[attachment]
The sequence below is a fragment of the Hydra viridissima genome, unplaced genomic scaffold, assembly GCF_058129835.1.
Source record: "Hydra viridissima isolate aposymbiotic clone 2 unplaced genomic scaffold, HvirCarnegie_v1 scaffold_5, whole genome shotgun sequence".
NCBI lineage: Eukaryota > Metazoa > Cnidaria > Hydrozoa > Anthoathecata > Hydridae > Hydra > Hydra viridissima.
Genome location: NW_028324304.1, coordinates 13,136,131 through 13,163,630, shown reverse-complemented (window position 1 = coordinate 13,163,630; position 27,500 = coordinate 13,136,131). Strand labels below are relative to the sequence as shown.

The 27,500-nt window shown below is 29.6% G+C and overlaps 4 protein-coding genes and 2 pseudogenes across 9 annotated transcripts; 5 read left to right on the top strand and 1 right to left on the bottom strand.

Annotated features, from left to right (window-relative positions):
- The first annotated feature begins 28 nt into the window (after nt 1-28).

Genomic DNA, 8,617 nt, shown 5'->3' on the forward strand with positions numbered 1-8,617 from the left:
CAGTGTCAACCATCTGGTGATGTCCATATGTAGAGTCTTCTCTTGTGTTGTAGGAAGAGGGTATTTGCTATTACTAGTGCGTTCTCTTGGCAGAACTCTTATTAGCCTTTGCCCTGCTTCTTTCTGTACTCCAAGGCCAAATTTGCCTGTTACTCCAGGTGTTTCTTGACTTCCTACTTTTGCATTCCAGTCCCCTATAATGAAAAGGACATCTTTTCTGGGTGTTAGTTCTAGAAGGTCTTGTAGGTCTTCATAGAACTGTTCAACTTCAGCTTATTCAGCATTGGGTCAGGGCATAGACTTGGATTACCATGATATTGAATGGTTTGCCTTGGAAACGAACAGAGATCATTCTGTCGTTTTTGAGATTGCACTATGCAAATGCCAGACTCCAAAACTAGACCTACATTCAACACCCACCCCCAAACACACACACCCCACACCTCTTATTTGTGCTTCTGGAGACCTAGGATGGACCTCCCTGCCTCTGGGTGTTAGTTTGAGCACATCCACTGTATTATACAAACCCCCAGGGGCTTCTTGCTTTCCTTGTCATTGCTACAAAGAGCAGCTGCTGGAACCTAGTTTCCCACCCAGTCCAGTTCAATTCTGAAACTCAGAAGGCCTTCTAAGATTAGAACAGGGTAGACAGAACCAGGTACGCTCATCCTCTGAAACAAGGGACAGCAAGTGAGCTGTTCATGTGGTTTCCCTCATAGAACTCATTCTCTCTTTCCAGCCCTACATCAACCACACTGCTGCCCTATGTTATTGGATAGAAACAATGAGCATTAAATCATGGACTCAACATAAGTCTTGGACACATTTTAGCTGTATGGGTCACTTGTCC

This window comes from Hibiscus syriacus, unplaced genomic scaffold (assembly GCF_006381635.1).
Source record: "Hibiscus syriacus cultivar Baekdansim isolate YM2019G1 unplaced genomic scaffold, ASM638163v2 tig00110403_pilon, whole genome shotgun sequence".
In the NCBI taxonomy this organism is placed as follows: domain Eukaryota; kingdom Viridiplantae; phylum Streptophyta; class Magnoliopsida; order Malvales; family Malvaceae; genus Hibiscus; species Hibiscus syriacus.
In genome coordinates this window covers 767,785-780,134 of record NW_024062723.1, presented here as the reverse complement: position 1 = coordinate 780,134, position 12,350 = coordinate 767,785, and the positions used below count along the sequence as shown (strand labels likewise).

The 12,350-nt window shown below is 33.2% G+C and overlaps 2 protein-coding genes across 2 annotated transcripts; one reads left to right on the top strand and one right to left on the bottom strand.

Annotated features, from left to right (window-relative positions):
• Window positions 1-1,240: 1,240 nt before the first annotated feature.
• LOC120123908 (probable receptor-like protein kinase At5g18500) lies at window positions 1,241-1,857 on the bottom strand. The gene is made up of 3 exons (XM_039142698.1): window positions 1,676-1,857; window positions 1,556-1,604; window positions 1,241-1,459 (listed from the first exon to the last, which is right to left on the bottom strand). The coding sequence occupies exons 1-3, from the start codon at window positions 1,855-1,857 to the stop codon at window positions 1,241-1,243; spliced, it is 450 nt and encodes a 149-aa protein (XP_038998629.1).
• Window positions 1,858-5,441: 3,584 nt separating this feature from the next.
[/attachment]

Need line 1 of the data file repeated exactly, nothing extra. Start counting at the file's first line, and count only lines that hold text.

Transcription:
The sequence below is a fragment of the Hydra viridissima genome, unplaced genomic scaffold, assembly GCF_058129835.1.